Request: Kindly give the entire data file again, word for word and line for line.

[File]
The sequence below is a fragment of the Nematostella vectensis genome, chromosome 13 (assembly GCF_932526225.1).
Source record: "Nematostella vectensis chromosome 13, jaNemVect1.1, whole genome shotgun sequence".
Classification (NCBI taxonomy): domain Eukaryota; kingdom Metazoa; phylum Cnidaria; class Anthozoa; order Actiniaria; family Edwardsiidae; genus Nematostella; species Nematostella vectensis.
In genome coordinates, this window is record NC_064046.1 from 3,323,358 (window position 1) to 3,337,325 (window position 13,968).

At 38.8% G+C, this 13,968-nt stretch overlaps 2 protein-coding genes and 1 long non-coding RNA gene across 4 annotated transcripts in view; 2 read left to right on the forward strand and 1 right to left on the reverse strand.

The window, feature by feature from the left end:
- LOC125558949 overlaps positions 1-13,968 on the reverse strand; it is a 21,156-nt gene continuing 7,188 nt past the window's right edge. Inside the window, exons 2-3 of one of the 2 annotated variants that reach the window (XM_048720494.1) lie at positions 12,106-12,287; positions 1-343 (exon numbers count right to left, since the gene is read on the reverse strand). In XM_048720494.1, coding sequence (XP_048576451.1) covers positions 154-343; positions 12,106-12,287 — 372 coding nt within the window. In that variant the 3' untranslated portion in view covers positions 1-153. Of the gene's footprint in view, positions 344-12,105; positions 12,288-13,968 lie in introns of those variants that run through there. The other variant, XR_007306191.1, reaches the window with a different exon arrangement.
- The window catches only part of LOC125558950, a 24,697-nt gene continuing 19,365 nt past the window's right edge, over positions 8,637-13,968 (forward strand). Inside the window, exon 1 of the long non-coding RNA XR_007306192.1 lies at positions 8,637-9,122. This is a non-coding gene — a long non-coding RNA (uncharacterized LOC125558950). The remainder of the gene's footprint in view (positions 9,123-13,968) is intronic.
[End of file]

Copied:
The sequence below is a fragment of the Nematostella vectensis genome, chromosome 13 (assembly GCF_932526225.1).
Source record: "Nematostella vectensis chromosome 13, jaNemVect1.1, whole genome shotgun sequence".
Classification (NCBI taxonomy): domain Eukaryota; kingdom Metazoa; phylum Cnidaria; class Anthozoa; order Actiniaria; family Edwardsiidae; genus Nematostella; species Nematostella vectensis.
In genome coordinates, this window is record NC_064046.1 from 3,323,358 (window position 1) to 3,337,325 (window position 13,968).

At 38.8% G+C, this 13,968-nt stretch overlaps 2 protein-coding genes and 1 long non-coding RNA gene across 4 annotated transcripts in view; 2 read left to right on the forward strand and 1 right to left on the reverse strand.

The window, feature by feature from the left end:
- LOC125558949 overlaps positions 1-13,968 on the reverse strand; it is a 21,156-nt gene continuing 7,188 nt past the window's right edge. Inside the window, exons 2-3 of one of the 2 annotated variants that reach the window (XM_048720494.1) lie at positions 12,106-12,287; positions 1-343 (exon numbers count right to left, since the gene is read on the reverse strand). In XM_048720494.1, coding sequence (XP_048576451.1) covers positions 154-343; positions 12,106-12,287 — 372 coding nt within the window. In that variant the 3' untranslated portion in view covers positions 1-153. Of the gene's footprint in view, positions 344-12,105; positions 12,288-13,968 lie in introns of those variants that run through there. The other variant, XR_007306191.1, reaches the window with a different exon arrangement.
- The window catches only part of LOC125558950, a 24,697-nt gene continuing 19,365 nt past the window's right edge, over positions 8,637-13,968 (forward strand). Inside the window, exon 1 of the long non-coding RNA XR_007306192.1 lies at positions 8,637-9,122. This is a non-coding gene — a long non-coding RNA (uncharacterized LOC125558950). The remainder of the gene's footprint in view (positions 9,123-13,968) is intronic.